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Kinetics Problem: Non-constant force (calculus)

  1. Dec 10, 2014 #1
    1. The problem statement, all variables and given/known data
    A rock with mass m slides with initial velocity v0 on a horizontal surface. A retarding force F that the surface exerts on the rock is proportional to the square root of the instantaneous velocity of the rock (F = -kv1/2) . a) Find expression for the velocity of the rock as a function of time. b) Find expression for the position of the rock as a function of time. c) In terms of m,k, and V0 , at what time will the rock come to rest? d) In terms of m ,k and V0, what is the distance of the rock from its starting point when it comes to rest?

    2. Relevant equation
    f=ma A= dv/dt

    3. The attempt at a solution

    I solved parts a and b and I'm fairly certain my answers are correct.

    F=−kv^(1/2)

    a=dv/dt= (-kv^(1/2))/m

    dv/(v^1/2)=(-kdt)/(m)

    Integrate both sides and solve for the constant C

    V= (k2 t2 )/ (4m2 ) - (ktv01/2)/m + v0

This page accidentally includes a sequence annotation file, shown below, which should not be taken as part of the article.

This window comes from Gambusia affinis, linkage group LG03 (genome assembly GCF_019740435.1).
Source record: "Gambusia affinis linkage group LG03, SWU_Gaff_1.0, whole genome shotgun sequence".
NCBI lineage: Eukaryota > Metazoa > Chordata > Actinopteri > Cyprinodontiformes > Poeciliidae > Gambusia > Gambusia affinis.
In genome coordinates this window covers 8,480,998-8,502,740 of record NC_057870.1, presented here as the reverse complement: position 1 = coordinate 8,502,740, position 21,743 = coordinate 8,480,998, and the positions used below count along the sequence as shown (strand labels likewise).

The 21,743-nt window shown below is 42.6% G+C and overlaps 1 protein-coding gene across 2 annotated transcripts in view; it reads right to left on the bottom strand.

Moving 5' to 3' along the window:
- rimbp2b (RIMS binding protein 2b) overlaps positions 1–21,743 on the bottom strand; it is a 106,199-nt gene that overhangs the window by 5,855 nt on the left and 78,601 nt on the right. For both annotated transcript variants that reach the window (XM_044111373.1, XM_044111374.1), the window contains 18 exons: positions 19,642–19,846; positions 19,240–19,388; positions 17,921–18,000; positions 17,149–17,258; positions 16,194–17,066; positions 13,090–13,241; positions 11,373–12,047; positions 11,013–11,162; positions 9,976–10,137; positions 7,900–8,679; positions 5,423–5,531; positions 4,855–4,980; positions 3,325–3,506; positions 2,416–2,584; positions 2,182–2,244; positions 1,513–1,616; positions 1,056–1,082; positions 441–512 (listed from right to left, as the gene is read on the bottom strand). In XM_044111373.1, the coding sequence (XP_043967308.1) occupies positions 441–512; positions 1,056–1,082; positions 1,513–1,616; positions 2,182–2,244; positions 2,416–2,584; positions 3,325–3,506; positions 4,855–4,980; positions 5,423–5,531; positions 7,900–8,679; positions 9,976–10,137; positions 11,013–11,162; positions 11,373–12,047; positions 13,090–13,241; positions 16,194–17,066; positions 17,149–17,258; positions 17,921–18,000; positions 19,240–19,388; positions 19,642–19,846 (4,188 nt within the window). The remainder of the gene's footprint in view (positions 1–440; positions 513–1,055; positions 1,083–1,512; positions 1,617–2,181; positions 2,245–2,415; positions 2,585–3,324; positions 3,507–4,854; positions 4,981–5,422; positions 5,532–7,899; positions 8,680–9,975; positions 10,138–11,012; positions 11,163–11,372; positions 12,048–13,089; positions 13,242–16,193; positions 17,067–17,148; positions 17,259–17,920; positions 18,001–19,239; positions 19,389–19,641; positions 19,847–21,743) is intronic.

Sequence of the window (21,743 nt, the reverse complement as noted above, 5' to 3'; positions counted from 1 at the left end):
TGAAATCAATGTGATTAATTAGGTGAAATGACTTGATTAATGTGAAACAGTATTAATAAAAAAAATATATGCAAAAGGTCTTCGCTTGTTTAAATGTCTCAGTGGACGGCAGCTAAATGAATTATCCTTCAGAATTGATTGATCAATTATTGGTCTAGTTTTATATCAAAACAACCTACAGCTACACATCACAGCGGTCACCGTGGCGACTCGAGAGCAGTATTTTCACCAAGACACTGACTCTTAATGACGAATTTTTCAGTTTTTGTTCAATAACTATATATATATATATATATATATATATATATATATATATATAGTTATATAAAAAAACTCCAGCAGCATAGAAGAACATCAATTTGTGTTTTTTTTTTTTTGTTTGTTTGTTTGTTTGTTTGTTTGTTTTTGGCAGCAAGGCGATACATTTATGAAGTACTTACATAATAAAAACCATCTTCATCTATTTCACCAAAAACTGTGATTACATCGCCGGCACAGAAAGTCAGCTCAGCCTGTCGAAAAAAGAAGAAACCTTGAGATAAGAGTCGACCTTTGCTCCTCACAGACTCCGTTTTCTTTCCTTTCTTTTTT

Then I integrated again to find position as a function of time.

    The only way I can think to solve parts c and d is to solve V(t)=0 but this would require the quadratic equation and be very messy. Then, to solve part d, I would have to plug in answer to c into x(t) which is even messier. Is there another way? Am I missing something?

    Any help would be great. Thank you.
     
    Last edited: Dec 10, 2014
  2. jcsd
  3. Dec 10, 2014 #2

    haruspex

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    Not at all messy, it turns out.
    Slightly. After integrating dv/(v^1/2)=(-kdt)/(m), and determining the constant, substitute v = 0 without converting it to the quadratic form.
     
  4. Dec 10, 2014 #3
    I made a calculation error and didn't realize until now that solving v(t) with a quadratic actually comes out neatly.
     
  5. Dec 10, 2014 #4
    Thanks for your help
     
  6. Dec 10, 2014 #5

    haruspex

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    My pleasure.
     
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